I wrote a data processor node script that could either compile my data to a JSON file or to a JS importable module (with export default ...) along with some package.json build scripts to simplify the process during development and releases. In the app, I always import the JS module and if there is data.length > 0 I use it, else I attempt to fetch the JSON file.

It took effort, but assured that my both the web and android app were quick to launch.

ACT III: Publishing

Congratulations! You have an app that runs on Android. Next, you must fumble through the app publishing process. I’ve done my best to list the steps, problems and solutions below.

Step: You Want Money and My Soul?

First step is registering for a Publisher Account with your Google User. This involves agreeing to many terms of services and paying a fee of $25 that separates you from the potential onslaught of crapware and spam that may otherwise reach the Play Store. Relatively straightforward and a necessary evil to progress.

Problem: Releasable APK file

Up until now we’ve been using a debugging APK file. That’s not good enough for release.

Solution: Cordova Build

cordova build will create an android-release-unsigned.apk that is, as the filename implies, an unsigned but otherwise ready to release APK.

Problem: Signing the APK file

One of the least documented parts of the process is signing the APK outside of a completely Android Studio made app.

Solution: Android App Studio, Keystore, jarsigner

  1. Install Android Studio and launch it
  2. Open an Existing Project… choose the cordova created project directory for the app
  3. Build -> Generate Signed APK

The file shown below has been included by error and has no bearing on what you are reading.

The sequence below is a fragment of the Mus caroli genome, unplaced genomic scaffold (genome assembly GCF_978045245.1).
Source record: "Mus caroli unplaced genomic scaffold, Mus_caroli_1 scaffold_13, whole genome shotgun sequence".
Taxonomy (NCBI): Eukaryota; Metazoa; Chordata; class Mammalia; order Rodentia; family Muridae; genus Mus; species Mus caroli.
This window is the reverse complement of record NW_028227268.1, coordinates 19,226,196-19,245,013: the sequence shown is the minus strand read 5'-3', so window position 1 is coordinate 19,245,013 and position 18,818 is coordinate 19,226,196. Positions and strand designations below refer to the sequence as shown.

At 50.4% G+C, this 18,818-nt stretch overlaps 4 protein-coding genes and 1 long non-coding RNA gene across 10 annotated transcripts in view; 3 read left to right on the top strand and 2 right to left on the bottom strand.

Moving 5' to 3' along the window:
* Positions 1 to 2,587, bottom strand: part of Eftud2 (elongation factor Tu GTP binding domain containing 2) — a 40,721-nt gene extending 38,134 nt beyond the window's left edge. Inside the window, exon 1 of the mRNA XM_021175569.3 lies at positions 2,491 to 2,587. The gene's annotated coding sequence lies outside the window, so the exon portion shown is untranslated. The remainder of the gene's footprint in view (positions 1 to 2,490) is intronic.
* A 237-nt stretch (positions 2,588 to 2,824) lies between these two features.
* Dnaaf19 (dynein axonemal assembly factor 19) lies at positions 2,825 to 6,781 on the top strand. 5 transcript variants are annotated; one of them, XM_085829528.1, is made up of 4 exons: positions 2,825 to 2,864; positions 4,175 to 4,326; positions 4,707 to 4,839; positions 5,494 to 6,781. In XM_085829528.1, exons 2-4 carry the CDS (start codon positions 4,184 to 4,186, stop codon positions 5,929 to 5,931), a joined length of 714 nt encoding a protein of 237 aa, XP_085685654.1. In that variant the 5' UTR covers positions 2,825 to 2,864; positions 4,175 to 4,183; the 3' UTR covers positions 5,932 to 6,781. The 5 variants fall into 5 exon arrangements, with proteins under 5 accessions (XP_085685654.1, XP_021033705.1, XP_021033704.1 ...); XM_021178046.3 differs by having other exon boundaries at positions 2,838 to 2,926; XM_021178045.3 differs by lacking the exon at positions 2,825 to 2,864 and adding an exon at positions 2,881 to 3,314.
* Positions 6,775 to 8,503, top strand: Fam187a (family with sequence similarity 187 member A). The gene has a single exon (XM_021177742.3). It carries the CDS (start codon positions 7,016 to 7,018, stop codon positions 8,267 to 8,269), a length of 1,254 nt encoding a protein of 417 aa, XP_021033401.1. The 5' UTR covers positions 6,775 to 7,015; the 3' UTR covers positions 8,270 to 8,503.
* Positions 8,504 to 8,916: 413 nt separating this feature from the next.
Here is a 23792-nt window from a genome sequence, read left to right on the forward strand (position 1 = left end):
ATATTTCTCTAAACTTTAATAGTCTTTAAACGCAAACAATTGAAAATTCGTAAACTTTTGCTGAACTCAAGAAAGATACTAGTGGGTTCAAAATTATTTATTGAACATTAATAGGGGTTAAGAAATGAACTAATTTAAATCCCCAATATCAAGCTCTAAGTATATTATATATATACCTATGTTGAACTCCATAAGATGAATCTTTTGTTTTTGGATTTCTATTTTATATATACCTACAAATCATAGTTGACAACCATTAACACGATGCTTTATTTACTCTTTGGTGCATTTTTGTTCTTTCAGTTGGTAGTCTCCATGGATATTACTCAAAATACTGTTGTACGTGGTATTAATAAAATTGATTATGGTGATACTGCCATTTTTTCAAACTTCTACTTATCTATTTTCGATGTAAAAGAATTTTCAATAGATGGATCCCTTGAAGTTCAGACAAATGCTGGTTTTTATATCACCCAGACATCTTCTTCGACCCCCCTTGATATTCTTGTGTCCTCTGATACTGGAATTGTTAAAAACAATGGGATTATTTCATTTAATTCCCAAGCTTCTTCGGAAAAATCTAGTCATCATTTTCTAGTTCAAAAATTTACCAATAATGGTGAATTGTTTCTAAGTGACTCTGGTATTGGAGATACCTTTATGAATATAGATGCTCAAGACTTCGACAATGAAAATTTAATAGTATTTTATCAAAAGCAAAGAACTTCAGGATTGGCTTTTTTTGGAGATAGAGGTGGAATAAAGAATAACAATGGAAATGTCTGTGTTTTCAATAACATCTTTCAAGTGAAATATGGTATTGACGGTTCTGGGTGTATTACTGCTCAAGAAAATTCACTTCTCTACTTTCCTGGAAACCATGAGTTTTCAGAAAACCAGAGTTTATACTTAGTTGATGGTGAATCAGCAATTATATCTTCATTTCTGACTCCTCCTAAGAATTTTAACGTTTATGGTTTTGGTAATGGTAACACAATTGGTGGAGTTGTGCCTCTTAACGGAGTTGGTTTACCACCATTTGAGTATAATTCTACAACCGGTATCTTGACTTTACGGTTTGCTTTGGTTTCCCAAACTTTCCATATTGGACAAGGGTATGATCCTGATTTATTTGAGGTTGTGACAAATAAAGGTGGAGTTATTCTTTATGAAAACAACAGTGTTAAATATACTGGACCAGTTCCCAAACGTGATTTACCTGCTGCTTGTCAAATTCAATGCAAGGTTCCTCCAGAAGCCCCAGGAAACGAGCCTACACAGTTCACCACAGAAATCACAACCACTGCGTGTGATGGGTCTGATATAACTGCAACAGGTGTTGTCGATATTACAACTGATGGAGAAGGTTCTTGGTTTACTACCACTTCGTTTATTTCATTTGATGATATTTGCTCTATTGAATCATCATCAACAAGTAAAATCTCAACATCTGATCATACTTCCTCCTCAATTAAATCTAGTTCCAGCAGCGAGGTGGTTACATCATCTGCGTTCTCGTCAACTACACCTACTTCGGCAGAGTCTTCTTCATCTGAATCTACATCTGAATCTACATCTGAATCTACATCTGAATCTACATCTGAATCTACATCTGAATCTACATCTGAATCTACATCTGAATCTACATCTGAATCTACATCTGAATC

4. Key Store Path: Create New (follow onscreen prompts)
    • Note the place you’ve saved it, and what the key alias is (key0 is fine)
  5. Close Android Studio, we’ll instead use jarsigner to sign our apk:
    1
    jarsigner -verbose -sigalg SHA1withRSA -digestalg SHA1 -keystore <~/path/to/keystore.jks> <~/path/to/android-release-unsigned.apk> <KEY ALIAS>

Problem: Installing onto Android Device

Let’s get it running on our Android once again, signed and ready to release.

adb install ~/path/to/android-release-signed.apk

Solution: Installing adb

adb can be installed from the Android Studio Preferences screen:

  1. Appearance & Behavior > System Settings > Android SDK > SDK Tools
  2. Check Android SDK Build-Tools, Android SDK Platform-Tools, Android SDK Tools
  3. If adb still isn’t available, correct your path like so: https://stackoverflow.com/questions/10303639/adb-command-not-found

Now running adb install on your apk will install directly to your device.

Problem: zipalign

While uploading to the Play Store you may see a notice that the apk is not zipaligned.

Solution: zipalign it

Unfortunately this is not a tool we can install by itself, but it does come with Android Studio.

The command we desire to run is something like:

zipalign -v 4 ~/path/to/file.apk ~/path/to/newfile.apk

Replace zipalign with the path to it on your machine, likely under your android studio sdk directory.


Finally we have a signed, zipaligned, releasable APK file ready for the Play Store. Follow the prompts on the site and your app will hopefully be published within a day.

I encourage others to write about their experiences building apps for the Play Store. I’m sure there are simpler ways to achieve the same result with fewer headaches. Ultimately, having a published app on the Play Store is a very satisfying experience and this document will serve as a reminder of the trials I’ve been through in an attempt to inform others of the problems that may be encountered along the way with some solutions that worked for me.

Stuck with a similar project? Reach out to me on Twitter @SharpShark28